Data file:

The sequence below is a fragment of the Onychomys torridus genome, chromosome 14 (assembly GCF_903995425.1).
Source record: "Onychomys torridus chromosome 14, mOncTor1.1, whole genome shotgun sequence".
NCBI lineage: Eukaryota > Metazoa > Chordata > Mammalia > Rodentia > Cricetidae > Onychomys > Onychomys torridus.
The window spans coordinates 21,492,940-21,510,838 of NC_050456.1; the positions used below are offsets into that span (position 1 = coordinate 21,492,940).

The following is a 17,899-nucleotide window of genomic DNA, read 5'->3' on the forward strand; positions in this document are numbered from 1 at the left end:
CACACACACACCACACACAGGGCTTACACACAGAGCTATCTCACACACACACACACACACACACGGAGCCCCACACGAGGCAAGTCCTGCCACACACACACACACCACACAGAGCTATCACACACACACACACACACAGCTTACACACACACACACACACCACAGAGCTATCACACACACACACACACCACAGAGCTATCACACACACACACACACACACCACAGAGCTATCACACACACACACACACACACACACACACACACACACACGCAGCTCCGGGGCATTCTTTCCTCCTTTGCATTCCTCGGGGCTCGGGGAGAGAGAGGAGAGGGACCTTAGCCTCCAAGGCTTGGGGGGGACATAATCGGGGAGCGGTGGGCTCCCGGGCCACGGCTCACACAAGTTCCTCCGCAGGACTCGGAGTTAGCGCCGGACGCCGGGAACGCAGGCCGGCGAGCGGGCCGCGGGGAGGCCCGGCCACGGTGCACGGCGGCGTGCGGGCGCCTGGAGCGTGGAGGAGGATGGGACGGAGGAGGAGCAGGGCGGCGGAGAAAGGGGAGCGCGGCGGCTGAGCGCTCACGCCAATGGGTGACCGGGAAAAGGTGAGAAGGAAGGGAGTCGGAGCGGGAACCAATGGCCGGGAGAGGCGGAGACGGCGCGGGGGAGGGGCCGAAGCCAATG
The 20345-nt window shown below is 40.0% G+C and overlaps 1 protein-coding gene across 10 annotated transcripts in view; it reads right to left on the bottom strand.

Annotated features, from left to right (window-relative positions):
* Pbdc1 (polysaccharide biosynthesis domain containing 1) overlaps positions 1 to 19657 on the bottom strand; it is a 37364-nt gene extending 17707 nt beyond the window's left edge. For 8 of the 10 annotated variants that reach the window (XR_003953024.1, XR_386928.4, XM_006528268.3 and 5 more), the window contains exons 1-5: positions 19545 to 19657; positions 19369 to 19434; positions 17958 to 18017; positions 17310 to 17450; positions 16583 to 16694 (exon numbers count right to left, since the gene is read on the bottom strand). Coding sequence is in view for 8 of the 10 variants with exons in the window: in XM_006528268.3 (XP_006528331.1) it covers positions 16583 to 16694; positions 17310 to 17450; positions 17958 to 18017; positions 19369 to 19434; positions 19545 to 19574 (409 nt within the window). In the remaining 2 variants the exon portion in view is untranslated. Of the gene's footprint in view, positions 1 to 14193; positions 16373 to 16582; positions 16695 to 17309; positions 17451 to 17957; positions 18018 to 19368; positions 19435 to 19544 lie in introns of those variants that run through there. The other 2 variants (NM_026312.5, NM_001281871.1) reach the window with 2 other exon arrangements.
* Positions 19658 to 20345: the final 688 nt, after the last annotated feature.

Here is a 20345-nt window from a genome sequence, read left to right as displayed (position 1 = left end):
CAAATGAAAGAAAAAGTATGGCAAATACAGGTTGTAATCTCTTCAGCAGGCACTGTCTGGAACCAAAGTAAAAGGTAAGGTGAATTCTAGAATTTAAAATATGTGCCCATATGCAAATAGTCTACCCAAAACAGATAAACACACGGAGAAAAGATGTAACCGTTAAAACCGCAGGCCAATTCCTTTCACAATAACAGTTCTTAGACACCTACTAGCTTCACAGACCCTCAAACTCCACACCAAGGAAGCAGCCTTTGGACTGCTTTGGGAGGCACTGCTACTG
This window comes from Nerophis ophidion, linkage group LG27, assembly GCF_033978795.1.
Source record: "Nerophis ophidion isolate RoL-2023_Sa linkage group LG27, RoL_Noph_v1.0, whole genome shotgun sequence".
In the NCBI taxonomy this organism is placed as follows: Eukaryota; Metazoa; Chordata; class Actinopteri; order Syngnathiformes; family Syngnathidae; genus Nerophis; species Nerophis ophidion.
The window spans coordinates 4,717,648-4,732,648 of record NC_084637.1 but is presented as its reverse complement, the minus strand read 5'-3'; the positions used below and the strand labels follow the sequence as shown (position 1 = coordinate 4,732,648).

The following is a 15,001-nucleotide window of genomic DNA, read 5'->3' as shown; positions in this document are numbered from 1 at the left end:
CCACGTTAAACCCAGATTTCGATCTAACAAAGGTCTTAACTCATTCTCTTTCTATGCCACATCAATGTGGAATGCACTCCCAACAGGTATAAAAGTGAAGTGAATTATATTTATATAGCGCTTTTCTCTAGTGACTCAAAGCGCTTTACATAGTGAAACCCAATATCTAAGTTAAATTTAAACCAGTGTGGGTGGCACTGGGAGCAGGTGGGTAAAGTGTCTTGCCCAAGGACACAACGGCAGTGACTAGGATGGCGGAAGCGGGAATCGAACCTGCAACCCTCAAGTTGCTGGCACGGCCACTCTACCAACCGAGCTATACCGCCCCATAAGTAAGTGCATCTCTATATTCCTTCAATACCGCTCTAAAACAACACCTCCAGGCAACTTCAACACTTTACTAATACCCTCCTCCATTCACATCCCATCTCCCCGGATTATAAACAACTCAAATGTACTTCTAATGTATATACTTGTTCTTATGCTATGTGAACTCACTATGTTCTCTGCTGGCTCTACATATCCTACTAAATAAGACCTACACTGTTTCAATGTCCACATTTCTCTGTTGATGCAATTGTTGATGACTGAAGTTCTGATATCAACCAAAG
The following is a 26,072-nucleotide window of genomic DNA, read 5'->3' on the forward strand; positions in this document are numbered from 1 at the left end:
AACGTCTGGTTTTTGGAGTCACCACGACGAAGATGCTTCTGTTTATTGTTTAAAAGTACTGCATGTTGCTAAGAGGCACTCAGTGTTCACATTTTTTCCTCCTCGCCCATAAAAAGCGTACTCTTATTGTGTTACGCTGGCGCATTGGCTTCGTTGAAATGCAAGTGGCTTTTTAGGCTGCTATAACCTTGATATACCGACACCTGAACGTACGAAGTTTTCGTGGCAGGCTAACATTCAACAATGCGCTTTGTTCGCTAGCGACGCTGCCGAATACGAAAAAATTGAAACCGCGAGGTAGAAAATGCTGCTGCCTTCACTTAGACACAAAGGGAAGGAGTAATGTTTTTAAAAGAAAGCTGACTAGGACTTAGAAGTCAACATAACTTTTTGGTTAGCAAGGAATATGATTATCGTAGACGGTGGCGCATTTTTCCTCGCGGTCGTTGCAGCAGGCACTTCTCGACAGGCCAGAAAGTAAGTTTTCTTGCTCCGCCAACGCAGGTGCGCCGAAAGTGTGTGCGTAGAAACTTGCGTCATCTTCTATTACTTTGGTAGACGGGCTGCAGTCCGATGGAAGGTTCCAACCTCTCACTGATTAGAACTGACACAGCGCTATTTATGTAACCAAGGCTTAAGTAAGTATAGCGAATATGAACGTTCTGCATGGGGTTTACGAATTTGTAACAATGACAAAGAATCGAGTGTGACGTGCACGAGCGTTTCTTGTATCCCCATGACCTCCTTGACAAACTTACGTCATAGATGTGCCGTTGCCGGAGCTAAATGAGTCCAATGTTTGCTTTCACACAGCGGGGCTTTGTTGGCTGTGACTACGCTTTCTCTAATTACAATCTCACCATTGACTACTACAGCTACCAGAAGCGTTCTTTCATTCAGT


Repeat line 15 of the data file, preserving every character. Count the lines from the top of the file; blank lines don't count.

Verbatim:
In the NCBI taxonomy this organism is placed as follows: Eukaryota; Metazoa; Chordata; class Actinopteri; order Syngnathiformes; family Syngnathidae; genus Nerophis; species Nerophis ophidion.